Downt Wright was remembered by friends as a cheerful and outgoing man who loved to play basketball and supported his son Downthe Jr., who was a year old when 20-year-old Mr. Wright was killed by a police officer during a traffic stop.
“He always said he couldn’t wait to make his son proud,” said Katie Bryant, Mr. Wright’s mother, at his funeral in April. “The younger was the joy of his life, he lived for him every single day, and now he will not be able to see him.”
Mr. Wright’s death came during a traffic stop in a suburb of Minneapolis when Officer Kimberly Potter fired a single shot from her pistol, apparently mistaking it for a stun gun.
Mr. Wright worked at Taco Bell and Famous Footwear shortly before his death and was considering a career as a carpenter, as his mother stated in court. She said he also enrolled in Summit Academy vocational school about two months before he was killed. He had six siblings and was living in his parents’ house with two younger sisters when he was killed.
Just over a month after his death, a lawsuit against Mr. Wright’s family raised the question of whether Mr. Wright was involved in a violent dispute in May 2019.
The woman who filed the lawsuit alleged that Mr. Wright had shot her son – a former friend of his – in Minneapolis in the head, rendering him disabled, possibly because the man had “beaten” Mr. Wright earlier in the same month. The lawsuit contains no direct evidence of Mr Wright’s involvement in the shooting, which remains unsolved. Katie Wright called the allegations offensive and told The Star Tribune, “It’s pretty bad to deal with such allegations, whether true or not.”
The judge overseeing Ms. Potter’s trial stated that Mr. Wright’s behavior prior to his murder, including the accusation that he shot the man and any previous arrests, could only be brought to trial if shown. that Mrs. Potter knew about this at the time of the traffic stop.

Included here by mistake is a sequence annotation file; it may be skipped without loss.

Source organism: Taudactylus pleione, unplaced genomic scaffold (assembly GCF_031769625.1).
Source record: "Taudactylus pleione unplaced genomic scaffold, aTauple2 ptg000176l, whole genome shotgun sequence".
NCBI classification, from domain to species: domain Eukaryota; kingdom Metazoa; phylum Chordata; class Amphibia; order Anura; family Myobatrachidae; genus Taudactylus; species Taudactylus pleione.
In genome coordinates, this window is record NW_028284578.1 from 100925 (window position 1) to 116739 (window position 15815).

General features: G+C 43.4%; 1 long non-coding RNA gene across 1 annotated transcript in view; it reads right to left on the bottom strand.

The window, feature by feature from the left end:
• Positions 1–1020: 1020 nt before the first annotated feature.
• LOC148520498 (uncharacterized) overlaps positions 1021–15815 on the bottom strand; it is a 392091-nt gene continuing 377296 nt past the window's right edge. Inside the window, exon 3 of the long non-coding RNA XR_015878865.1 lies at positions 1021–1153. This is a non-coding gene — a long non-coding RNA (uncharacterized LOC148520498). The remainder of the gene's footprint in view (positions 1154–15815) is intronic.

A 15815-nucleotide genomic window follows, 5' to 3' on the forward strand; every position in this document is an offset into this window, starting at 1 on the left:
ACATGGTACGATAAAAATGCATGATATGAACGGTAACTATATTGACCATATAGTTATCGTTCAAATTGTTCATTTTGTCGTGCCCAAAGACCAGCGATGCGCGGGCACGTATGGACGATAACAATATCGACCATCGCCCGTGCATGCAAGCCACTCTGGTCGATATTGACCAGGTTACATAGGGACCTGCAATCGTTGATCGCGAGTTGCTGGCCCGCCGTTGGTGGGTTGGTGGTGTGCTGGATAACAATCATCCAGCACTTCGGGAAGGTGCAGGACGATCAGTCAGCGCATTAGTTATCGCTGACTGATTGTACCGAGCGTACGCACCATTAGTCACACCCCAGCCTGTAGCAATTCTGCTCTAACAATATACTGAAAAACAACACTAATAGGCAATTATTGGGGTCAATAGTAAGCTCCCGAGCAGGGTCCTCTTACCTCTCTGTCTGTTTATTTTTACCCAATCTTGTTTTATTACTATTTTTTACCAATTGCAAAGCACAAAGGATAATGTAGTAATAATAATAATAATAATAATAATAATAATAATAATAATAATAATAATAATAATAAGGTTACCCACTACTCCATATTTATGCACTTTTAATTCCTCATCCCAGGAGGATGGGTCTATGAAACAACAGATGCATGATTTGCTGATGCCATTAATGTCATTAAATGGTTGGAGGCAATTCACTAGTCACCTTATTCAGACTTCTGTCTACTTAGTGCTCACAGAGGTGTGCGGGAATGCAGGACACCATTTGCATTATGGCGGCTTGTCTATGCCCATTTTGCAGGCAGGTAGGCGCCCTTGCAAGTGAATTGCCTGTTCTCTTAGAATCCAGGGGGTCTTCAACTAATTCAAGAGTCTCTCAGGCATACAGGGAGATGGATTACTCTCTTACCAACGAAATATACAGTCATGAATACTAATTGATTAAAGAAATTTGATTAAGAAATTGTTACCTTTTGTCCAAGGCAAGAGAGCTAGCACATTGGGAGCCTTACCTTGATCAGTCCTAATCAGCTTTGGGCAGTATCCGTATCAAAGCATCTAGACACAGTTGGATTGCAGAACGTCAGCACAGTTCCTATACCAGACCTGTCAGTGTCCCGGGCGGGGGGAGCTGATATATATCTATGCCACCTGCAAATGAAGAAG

Many who knew Mr. Wright admitted that he made mistakes but tried to improve his life for his son.
A friend of his, Amagey Driver, said that Mr. Wright “liked to make people laugh.” As a freshman in high school, Mr. Wright was recognized as a cool clown. “There have never been any boring moments,” said Mr. Driver.
Delivering a panegyric at the funeral, the Reverend Al Sharpton said he was told Minneapolis has not seen such a large funeral procession since Prince, a musician born and raised in Minneapolis, died in 2016.
“You thought it was just some kid with an air freshener,” Mr. Sharpton said at Mr. Wright’s funeral, referring to the air freshener hanging on his rearview mirror, which prosecutors said was one of the reasons why which the police stopped Mr. Wright’s car. Mr. Sharpton added: “He was a prince and today all of Minneapolis stopped to pay tribute to the Prince of Brooklyn Center.”